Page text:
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Community Neuroticism Played a Heavy Hand in The Trump Presidency And Brexit

Fear, anxiety and anger reign.

STAFF, SCIENCE AS FACT
12 MAR 2018
 

Science has long-established that personality traits can steer voters towards certain political beliefs, but thanks to the recent and puzzling rise of populist political movements, researchers are more fascinated by this connection than ever before.

 

2016 was a strange year, and in many ways the Trump presidency and the Brexit decision took the world unawares. So, researchers were curious: What sort of personality traits could have predicted the Trump and Brexit votes?

Even though the Trump campaign and the Brexit campaign were separated geographically and to some extent culturally, a new study suggests they hold much in common.

Both campaigns, for instance, promoted themes of fear, lost pride and loss aversion, which in turn unlocked emotions like anxiety, anger and fear among their supporters.

While previous studies have shown personality combinations like low openness and high conscientiousness have been associated with more conservative voters, it looks as though the Trump and Brexit campaign were associated with a completely different personality trait.

Of all the Big Five personality traits - including openness, conscientiousness, extraversion, agreeableness, and neuroticism - the study found populist movements have much more success in regions where community neuroticism lies dormant.

"This finding supports our initial suspicion that the regions highest on neuroticism are particularly receptive to political campaigns that emphasize danger and loss and that previous campaigns have not tapped into these themes as strongly as we saw in 2016," said co-author and University of Texas psychology professor Sam Gosling.

 

Neuroticism is a long-term tendency to be in a negative or anxious emotional state. As a consequence, many people with neuroticism tend to suffer more from emotions like guilt, envy, anger, and anxiety - all of which were key ingredients in the Trump and Brexit campaigns.

To find out whether these emotions had political ramifications, the researchers examined personality data and voting records from over 400,000 British participants and over 3 million American participants.

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The researchers found a correlation between high levels of anxiety and fear and the number of Brexit and Trump voters in a certain region.

For instance, in the 50 US counties with the highest levels of fear and anxiety, there was a 9 percent increase, on average, in Republican votes from 2012 to 2016. On the other hand, in the 50 counties with the lowest levels of fear and anxiety, there was a shift of only 2 percent.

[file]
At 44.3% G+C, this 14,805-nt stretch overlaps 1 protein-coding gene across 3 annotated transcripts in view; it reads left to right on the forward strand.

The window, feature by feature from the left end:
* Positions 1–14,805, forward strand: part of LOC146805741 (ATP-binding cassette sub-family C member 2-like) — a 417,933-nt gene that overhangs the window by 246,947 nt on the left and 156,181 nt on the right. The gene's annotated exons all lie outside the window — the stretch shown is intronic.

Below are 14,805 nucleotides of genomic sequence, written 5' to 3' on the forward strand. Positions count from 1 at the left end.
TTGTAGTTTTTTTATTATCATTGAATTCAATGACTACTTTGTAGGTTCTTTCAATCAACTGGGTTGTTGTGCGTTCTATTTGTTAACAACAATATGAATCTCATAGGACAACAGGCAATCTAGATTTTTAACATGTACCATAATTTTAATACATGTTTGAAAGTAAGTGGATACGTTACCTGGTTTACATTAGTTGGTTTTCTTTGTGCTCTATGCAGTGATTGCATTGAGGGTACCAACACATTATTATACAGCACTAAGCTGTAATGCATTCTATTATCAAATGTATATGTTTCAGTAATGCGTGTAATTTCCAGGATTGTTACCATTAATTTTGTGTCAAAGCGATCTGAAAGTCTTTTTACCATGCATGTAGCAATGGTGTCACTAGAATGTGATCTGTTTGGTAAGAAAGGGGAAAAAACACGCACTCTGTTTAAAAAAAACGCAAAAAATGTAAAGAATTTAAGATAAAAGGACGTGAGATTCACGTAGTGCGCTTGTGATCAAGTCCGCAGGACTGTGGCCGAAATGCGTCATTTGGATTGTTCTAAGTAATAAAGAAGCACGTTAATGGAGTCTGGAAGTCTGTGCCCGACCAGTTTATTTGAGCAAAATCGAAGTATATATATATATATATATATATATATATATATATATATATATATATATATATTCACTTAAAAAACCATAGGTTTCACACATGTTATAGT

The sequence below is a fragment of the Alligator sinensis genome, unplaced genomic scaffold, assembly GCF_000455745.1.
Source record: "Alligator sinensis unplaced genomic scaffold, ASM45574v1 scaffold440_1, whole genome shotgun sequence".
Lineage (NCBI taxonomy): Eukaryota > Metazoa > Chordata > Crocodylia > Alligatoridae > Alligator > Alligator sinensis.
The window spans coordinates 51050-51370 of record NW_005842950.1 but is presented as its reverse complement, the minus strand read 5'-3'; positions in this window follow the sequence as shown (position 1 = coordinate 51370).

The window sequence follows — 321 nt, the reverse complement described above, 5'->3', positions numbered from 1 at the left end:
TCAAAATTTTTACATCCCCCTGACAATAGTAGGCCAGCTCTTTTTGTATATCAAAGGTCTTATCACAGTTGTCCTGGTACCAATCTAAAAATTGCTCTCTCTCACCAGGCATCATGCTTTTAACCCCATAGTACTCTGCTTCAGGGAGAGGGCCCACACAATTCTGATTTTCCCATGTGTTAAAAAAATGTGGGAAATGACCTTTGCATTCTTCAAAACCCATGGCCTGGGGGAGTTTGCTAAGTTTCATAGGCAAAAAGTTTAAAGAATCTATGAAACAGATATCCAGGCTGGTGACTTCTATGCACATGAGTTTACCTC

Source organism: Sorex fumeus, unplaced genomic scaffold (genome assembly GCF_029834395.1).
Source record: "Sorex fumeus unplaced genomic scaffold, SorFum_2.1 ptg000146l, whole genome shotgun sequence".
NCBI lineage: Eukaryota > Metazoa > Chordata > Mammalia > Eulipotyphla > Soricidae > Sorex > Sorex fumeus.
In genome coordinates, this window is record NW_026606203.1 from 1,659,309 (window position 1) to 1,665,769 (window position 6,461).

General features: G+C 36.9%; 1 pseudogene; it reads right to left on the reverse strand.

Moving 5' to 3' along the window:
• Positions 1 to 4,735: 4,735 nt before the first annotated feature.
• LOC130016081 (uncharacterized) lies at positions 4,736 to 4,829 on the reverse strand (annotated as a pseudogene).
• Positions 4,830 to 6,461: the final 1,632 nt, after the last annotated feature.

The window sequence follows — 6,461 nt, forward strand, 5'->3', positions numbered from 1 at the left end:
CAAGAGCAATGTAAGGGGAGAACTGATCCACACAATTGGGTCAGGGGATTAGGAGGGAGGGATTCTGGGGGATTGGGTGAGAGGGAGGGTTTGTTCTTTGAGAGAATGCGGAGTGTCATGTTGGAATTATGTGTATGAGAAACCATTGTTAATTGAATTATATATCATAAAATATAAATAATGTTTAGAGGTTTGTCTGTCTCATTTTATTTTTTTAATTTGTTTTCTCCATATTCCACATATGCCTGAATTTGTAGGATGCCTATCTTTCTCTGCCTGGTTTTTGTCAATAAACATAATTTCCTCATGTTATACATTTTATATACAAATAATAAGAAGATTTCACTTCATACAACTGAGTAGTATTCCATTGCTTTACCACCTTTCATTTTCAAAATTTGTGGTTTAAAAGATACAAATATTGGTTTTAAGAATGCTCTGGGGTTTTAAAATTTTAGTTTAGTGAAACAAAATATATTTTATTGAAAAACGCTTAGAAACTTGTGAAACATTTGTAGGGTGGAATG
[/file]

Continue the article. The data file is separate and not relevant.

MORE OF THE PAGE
In other words, it looks as though there was a latent community neuroticism, lying just under the surface in these regions, that Trump somehow managed to unlock by feeding a growing sense of fear and anxiety.

 

In the same way, in the 50 UK districts with the highest levels of fear and anxiety, an average of 60 percent voted for Brexit. Meanwhile, in the 50 districts with the lowest levels of fear and anxiety, only 46 percent voted for Brexit.

"The models traditionally used for predicting and explaining political behavior did not capture an essential factor that influenced people's voting decisions in 2016," said lead author Martin Obschonka, a psychologist at Queensland University of Technology (QUT).

"We propose a kind of "sleeper effect." Under normal conditions these traits have no influence, but in certain circumstances, widespread anxiety and fear in a region have the potential to profoundly impact the geopolitical landscape."

The researchers also looked at the socio-political makeup of particular regions to try and explain the rise of these populist movements. Specifically, the researchers examined the industrial heritage, the historical political attitude, the racial composition, the economic conditions and the level of education attainment in all of these regions. 

For England, it was found that rural areas and industrialized locations had higher levels of anxiety or fear, as well as more Brexit votes - possibly because those areas are feeling particularly vulnerable, both economically and culturally.

In the US, these same personality traits also predicted the support Trump garnered in battlefield states like Pennsylvania, Wisconsin, Ohio and the Midwestern "Rust Belt".

In all of these areas, a lack of population density, economic earnings, educational attainment and oppenness traits were associated with more Brexit and Trump votes. Surprisingly, conscientiousness showed little to no effect in either case.

"Much as the consequences of a region's fearful or anxious tendencies may remain hidden until certain conditions are met, there may be other regional characteristics that have the potential to influence geopolitical events, but the necessary conditions have not yet materialized," said Gosling.

When polling completely failed to predict the 2016 American election and the Brexit vote, it appears as though personality traits may be a better indicator of political persuasion in the future.

The study was conducted by researchers from Queensland University of Technology (QUT), Ilmenau University of Technology, University of Cambridge, the London School of Economics and Political Science, Melbourne University and The University of Texas at Austin and was published in Social Psychological and Personality Science.